100+ Candidates for Congress Want to Win in 2018 on a Platform of Decisive Climate Action
Last year, the country was battered by super-charged hurricanes and wildfires, worsened by droughts, which are now making California more susceptible to deadly mudslides. This winter is likewise proving to be chock-full of extreme weather events, including record-breaking summers in Australia and unrelenting cold in much of the U.S., where, in one day in early January, Alaska was warmer than Florida.
These frequent reminders of how climate change impacts our lives—and a year of unprecedented environmental rollbacks and climate denial from the Trump administration—have added fuel to the fire for climate action. Is 2018 the year that climate change becomes a hot-button election issue?
We think so, and the year is starting off on the right foot, with more than 100 U.S. House and Senate candidates around the country pledging to support the Off Fossil Fuels for a Better Future Act if they are elected.
Food & Water Action Fund
This legislation, introduced last year by Rep. Tulsi Gabbard with now 23 co-sponsors and counting, would halt all new fossil fuel development and commit to a 100 percent clean energy transition by 2035, with 80 percent in the next 10 years. It is endorsed by more than 400 organizations including Progressive Democrats of America, National Nurses United and People's Action.
Notable Democratic candidates that have already committed to backing the OFF Act include:
- Randy Bryce in Wisconsin, challenging Rep. Paul Ryan.
- Derrick Crowe, a climate scientist running for Rep. Lamar Smith's empty seat.
- Marie Newman, challenging Rep. Dan Lipinski in what CNN calls 9 Democratic primaries to watch.
- Debbie Mucarsel-Powell, running against Rep. Carlos Curbelo in one of Politico's top races to watch.
- Several other top contenders in races rated toss-up by Cook Political Report.
Food & Water Action is organizing across the country to support the bill, which is the strongest climate legislation to date—because we know that we'll only see the needed progress on climate change if we build power in states across the country to elect candidates that are unafraid to say what needs to be done and then fight for it.
With recent polling showing that 66 percent of Democrats care deeply about the issue, the support for urgent and decisive climate action is growing in the party base. Now, a new crop of candidates—most of them running for the Democratic party—are finally listening to that base and stating support for clear, decisive climate action in 2018.
Finally, some much-needed good climate news.
Sign up to join this growing movement today.
By Lisa Newcomb
Analysis released Thursday of the world's top 10 biggest plastic polluters in 15 countries reveals how major corporations hide behind the veneer of corporate responsibility while actively working to thwart regulatory legislation around the globe.
<div id="5899a" class="rm-shortcode" data-rm-shortcode-id="f2af5e24600e9a04a59098846be0795c"><blockquote class="twitter-tweet twitter-custom-tweet" data-twitter-tweet-id="1306489782529335296" data-partner="rebelmouse"><div style="margin:1em 0">Out now! 📢 Our ground-breaking new report reveals the hypocrisy of the world’s biggest #plasticpolluters, who claim… https://t.co/TWutruUlqA</div> — Changing Markets Foundation (@Changing Markets Foundation)<a href="https://twitter.com/ChangingMarkets/statuses/1306489782529335296">1600326412.0</a></blockquote></div>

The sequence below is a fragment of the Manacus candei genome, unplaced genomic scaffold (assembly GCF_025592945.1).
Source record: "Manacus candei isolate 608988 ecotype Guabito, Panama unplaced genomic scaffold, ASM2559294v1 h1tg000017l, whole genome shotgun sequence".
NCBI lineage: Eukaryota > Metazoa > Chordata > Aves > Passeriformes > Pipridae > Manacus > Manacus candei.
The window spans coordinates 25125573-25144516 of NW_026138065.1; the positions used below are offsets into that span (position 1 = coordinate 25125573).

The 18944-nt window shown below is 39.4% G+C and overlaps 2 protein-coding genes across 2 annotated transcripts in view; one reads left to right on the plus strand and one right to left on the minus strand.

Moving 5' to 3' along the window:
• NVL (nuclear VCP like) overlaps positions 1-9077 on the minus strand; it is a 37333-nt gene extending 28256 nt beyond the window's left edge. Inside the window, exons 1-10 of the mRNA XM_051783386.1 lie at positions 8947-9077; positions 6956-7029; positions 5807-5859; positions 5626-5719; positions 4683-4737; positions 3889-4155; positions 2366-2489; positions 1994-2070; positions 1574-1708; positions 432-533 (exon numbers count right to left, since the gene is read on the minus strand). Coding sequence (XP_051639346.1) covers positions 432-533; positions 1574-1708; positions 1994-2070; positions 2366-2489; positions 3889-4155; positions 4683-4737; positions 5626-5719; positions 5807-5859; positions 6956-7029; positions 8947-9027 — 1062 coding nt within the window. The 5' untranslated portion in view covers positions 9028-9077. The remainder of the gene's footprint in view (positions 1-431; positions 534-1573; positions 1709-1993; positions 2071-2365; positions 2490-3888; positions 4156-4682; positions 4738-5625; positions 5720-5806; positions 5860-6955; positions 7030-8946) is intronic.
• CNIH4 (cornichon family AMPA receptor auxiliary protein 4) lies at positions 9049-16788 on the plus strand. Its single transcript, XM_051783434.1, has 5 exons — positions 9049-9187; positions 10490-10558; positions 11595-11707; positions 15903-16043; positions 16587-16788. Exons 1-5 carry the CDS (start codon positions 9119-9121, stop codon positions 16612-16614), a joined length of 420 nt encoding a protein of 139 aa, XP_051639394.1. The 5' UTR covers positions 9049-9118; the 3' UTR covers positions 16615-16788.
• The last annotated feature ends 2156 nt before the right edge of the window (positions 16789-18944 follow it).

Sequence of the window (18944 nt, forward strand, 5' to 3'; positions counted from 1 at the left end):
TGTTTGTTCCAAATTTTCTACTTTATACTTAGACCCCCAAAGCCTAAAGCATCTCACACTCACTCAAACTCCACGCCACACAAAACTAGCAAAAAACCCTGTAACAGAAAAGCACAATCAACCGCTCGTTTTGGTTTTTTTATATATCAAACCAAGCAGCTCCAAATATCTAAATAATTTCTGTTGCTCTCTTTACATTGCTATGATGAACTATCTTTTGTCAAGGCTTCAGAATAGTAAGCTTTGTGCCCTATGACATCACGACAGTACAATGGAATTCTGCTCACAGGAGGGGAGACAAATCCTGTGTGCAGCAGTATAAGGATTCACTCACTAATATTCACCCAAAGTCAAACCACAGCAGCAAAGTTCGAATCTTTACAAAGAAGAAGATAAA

<div id="688ca" class="rm-shortcode" data-rm-shortcode-id="3370c14123ff2ac521085479120d1260"><blockquote class="twitter-tweet twitter-custom-tweet" data-twitter-tweet-id="1306488205198401536" data-partner="rebelmouse"><div style="margin:1em 0">DELAY, DISTRACT and DERAIL: 3 tactics that help Big Plastic fight plastic legislation behind the scenes across the… https://t.co/f29Pc86aMj</div> — GAIA (@GAIA)<a href="https://twitter.com/GAIAnoburn/statuses/1306488205198401536">1600326036.0</a></blockquote></div>
<div id="eaab1" class="rm-shortcode" data-rm-shortcode-id="0f6dbe75ec7e7ed4656a767958238c89"><blockquote class="twitter-tweet twitter-custom-tweet" data-twitter-tweet-id="1306313773511303169" data-partner="rebelmouse"><div style="margin:1em 0">Amount of federal government subsidies given to the fossil fuel industry every year: $15 billion. The amount it sh… https://t.co/NRWQWRiw5f</div> — Bernie Sanders (@Bernie Sanders)<a href="https://twitter.com/SenSanders/statuses/1306313773511303169">1600284448.0</a></blockquote></div><p>Urbanic urged lawmakers to act to protect the planet.</p><p>"The voluntary initiatives and commitments by the industry have failed," she said in a statement. "Policymakers should look past the industry smokescreen and adopt proven, progressive legislation globally to create the systemic change that this crisis so urgently needs."</p>
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EcoWatch Daily Newsletter
The secretive blueprints for two of the leading vaccine candidates for the coronavirus were released Thursday. Pfizer and Moderna became the first two companies among the nine leading vaccine candidates to share their study designs, hoping that the disclosures will create trust and clarity for the public, as The New York Times reported.
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New Zealand could be the first country in the world to require its major financial institutions to report on the risks posed by the climate crisis.
Eco-friendly outdoor brand Patagonia has a colorful and timely message stitched into the tags of its latest line of shorts. "VOTE THE A**HOLES," it reads.
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This year, the UK National James Dyson Award went to a team of student designers who want to reduce the environmental impact of car tires.
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